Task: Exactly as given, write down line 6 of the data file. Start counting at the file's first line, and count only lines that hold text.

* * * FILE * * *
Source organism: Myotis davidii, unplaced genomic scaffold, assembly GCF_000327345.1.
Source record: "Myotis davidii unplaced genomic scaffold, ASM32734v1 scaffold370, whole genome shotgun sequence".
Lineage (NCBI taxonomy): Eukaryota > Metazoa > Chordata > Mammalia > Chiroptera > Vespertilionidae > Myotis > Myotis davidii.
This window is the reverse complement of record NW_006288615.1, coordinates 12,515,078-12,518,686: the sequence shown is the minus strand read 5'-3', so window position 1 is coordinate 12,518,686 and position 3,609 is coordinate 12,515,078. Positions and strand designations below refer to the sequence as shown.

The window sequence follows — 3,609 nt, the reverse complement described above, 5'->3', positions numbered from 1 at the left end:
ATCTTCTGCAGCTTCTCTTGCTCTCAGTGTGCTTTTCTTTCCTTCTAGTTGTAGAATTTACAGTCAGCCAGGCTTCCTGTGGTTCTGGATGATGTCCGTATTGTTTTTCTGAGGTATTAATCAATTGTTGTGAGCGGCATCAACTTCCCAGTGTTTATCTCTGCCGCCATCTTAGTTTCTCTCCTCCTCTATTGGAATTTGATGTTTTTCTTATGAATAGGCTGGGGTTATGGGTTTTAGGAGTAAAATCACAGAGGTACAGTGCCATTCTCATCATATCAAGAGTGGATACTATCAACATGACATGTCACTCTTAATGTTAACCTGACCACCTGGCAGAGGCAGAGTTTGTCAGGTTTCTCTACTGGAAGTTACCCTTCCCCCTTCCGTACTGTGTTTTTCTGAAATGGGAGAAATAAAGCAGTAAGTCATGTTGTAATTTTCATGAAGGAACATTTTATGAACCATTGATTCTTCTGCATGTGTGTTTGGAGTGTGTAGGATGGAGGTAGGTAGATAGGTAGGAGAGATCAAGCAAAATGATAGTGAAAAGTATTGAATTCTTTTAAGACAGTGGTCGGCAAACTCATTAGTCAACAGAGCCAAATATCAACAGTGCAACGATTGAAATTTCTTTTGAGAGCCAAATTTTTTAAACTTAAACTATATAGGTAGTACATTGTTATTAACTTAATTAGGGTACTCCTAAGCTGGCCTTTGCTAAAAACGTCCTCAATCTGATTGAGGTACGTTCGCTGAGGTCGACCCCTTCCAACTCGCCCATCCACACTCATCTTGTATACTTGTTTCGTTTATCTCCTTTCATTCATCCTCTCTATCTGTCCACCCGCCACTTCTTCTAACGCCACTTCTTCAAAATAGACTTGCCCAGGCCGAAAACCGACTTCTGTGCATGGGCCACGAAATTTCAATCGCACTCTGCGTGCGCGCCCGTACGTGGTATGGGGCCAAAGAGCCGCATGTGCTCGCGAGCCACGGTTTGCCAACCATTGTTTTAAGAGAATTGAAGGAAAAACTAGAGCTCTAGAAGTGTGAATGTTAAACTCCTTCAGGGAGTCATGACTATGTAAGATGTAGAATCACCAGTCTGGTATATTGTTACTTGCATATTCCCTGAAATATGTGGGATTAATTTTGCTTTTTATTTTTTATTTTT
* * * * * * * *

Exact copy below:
ATCTTCTGCAGCTTCTCTTGCTCTCAGTGTGCTTTTCTTTCCTTCTAGTTGTAGAATTTACAGTCAGCCAGGCTTCCTGTGGTTCTGGATGATGTCCGTATTGTTTTTCTGAGGTATTAATCAATTGTTGTGAGCGGCATCAACTTCCCAGTGTTTATCTCTGCCGCCATCTTAGTTTCTCTCCTCCTCTATTGGAATTTGATGTTTTTCTTATGAATAGGCTGGGGTTATGGGTTTTAGGAGTAAAATCACAGAGGTACAGTGCCATTCTCATCATATCAAGAGTGGATACTATCAACATGACATGTCACTCTTAATGTTAACCTGACCACCTGGCAGAGGCAGAGTTTGTCAGGTTTCTCTACTGGAAGTTACCCTTCCCCCTTCCGTACTGTGTTTTTCTGAAATGGGAGAAATAAAGCAGTAAGTCATGTTGTAATTTTCATGAAGGAACATTTTATGAACCATTGATTCTTCTGCATGTGTGTTTGGAGTGTGTAGGATGGAGGTAGGTAGATAGGTAGGAGAGATCAAGCAAAATGATAGTGAAAAGTATTGAATTCTTTTAAGACAGTGGTCGGCAAACTCATTAGTCAACAGAGCCAAATATCAACAGTGCAACGATTGAAATTTCTTTTGAGAGCCAAATTTTTTAAACTTAAACTATATAGGTAGTACATTGTTATTAACTTAATTAGGGTACTCCTAAGCTGGCCTTTGCTAAAAACGTCCTCAATCTGATTGAGGTACGTTCGCTGAGGTCGACCCCTTCCAACTCGCCCATCCACACTCATCTTGTATACTTGTTTCGTTTATCTCCTTTCATTCATCCTCTCTATCTGTCCACCCGCCACTTCTTCTAACGCCACTTCTTCAAAATAGACTTGCCCAGGCCGAAAACCGACTTCTGTGCATGGGCCACGAAATTTCAATCGCACTCTGCGTGCGCGCCCGTACGTGGTATGGGGCCAAAGAGCCGCATGTGCTCGCGAGCCACGGTTTGCCAACCATTGTTTTAAGAGAATTGAAGGAAAAACTAGAGCTCTAGAAGTGTGAATGTTAAACTCCTTCAGGGAGTCATGACTATGTAAGATGTAGAATCACCAGTCTGGTATATTGTTACTTGCATATTCCCTGAAATATGTGGGATTAATTTTGCTTTTTATTTTTTATTTTT